With data management and analysis becoming such an integral part of a business’ success, it’s easy to solely focus on the exciting aspects of the vast data that can be attained. Despite the potential of data analytics as a field, it’s important that data scientists and analysts understand the ethical implications of using that information. Ethical use of the data is just as important as the data itself, and it’s integral for businesses to understand what data ethics is, and how it should be adhered to.
What is data ethics?
Data ethics is the complex moral and ethical issues related to data management, recording and sharing, along with data algorithms and related practices. And while businesses and data scientists are understandably interested in the potential of big data management, handling such large amounts of data brings into question the ethical pitfalls and the behaviour of its users.
Why data ethics matters
With highly publicised examples of data misuse, public trust in data management has been shaken. While there remains some confusion around regulations and legislation regarding privacy, businesses should have in place their own code of ethical data management, helping to keep their clients’ trust by their own means.
The five key principles that data analysts need to consider:
The primary ethical and moral question around the sharing of data is whether your practices respect a person or group’s privacy.
When managing data, the primary concern for any analyst should focus on how the data is being utilised in a business because the misuse of data can impact entire communities or demographics.
In your business, you need to balance goals alongside privacy and develop a specific plan for each time you on share data. You need to know why that data is collected in the first place, how it’s being managed and is it ethically responsible in that case to disrupt a person or group’s privacy?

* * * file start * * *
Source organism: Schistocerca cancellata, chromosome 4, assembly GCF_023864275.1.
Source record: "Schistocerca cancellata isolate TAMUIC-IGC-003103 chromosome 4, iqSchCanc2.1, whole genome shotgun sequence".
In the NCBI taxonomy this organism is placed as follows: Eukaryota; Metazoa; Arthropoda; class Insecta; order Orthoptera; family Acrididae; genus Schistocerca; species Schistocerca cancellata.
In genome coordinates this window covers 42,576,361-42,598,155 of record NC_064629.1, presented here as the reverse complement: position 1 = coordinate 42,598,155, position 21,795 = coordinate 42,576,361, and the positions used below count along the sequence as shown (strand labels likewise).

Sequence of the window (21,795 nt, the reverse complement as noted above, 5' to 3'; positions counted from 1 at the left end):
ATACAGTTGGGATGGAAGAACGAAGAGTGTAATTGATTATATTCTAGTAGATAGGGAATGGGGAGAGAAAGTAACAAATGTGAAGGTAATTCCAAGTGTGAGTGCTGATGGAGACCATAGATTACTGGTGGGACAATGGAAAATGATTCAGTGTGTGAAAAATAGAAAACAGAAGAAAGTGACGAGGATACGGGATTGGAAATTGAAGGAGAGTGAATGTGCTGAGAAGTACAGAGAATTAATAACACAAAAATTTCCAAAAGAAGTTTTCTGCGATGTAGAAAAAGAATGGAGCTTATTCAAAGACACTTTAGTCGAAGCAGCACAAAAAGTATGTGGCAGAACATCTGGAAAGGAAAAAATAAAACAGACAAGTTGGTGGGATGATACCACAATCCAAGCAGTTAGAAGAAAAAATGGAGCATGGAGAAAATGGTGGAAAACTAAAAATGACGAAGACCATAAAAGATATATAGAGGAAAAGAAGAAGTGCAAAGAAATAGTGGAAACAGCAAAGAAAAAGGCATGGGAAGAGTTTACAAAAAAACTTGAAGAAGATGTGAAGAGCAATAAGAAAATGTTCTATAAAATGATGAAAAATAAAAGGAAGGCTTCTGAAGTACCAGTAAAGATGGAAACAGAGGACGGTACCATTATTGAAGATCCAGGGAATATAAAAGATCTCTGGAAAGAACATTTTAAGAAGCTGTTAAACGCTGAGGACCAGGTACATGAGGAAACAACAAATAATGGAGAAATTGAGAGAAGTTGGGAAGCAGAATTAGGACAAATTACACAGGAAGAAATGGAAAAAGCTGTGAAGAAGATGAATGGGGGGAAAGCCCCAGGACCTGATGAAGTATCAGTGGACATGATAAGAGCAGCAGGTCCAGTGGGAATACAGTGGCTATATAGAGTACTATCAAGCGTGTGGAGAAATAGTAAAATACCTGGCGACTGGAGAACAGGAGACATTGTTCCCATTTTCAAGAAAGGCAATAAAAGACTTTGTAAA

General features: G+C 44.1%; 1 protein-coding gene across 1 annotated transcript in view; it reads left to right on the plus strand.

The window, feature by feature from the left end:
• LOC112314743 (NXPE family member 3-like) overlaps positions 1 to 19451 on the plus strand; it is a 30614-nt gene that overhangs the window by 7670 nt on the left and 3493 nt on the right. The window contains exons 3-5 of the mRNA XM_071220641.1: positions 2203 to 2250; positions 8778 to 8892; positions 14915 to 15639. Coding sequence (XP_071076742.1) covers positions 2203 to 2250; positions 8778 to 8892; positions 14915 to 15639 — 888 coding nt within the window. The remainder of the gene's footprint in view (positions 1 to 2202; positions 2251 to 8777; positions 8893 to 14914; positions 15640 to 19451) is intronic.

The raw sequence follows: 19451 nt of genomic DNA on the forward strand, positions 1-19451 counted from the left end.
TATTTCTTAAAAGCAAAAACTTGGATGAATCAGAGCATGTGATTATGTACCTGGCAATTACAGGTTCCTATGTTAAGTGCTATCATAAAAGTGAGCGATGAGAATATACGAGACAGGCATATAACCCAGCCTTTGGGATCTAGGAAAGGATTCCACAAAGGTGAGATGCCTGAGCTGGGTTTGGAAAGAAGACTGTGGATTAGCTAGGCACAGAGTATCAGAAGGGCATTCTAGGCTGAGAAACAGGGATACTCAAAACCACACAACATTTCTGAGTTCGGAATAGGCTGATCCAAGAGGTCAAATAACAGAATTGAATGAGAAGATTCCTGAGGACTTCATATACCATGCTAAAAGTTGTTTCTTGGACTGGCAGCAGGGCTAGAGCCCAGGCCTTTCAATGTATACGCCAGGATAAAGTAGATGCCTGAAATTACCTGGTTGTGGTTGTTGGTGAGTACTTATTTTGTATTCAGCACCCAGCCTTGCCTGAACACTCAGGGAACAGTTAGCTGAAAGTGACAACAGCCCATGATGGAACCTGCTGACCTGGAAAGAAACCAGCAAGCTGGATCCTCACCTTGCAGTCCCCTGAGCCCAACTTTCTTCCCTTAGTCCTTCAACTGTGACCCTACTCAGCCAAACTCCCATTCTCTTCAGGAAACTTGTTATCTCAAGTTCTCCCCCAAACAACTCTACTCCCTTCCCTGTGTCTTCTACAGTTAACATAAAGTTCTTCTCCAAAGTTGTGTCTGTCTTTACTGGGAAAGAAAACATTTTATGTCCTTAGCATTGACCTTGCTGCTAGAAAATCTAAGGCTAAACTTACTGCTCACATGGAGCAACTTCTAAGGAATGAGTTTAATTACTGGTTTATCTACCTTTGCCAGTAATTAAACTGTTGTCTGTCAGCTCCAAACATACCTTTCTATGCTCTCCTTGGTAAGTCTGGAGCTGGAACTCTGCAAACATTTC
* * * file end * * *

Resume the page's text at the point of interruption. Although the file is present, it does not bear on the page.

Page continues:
Another way of respecting user/customer data is through transparent practices. You need to be completely transparent regarding:
- What data is being shared
- How it’s being shared and collected
- What the data will be used for
- How they can opt out of a data sharing process – this must be easy and available whenever the other party would like to.
Transparency is the ethical behaviour that keeps your customers onside, as you explain the process and make it fully known how it will work. You’ll often see this played out on websites with pop-up notifications that explain how data, or ‘cookies’, is being used.
- Oversight and review
Artificial Intelligence (AI) and machine learning are constantly evolving, so there should be a constant evaluation of your practices. By creating a diverse ethical board or panel that meets once a month, you’re able to assess and adapt ethical processes to fit the current applications of evolving data management programs. You’re able to constantly shape future policies by assessing past issues and make sure that your data management is always of the highest ethical standard.
It’s important for all data scientists, data analysts and businesses to understand the regulations around data management, to ensure you’re adhering to legal (and ethical) guidelines. The European Union’s General Data Protection Regulation (GDPR) was enforced in May of 2018 and does have effects on some Australian businesses, while Australia’s Privacy Act of 1988 should also be considered.
After taking policies and regulations into account, it’s important that such legislation is balanced out with fairness (and transparency).
It’s vital to follow laws, but you should also understand that they’re quite often a minimum standard. Laws have in part failed to keep up with the modern and adaptive nature of many technical innovations, so it’s important for you to develop your own updated ethical frameworks.
Discover more about data ethics for your business
Ethics in data is essential and it should be maintained in all aspects of a business. If you want to be more knowledgeable about data and ethics, there are many online courses that allow an analyst to keep working in their role, while upskilling and learning more data skills to diversify your expertise. A Master of Analytics can help you grow your knowledge of data.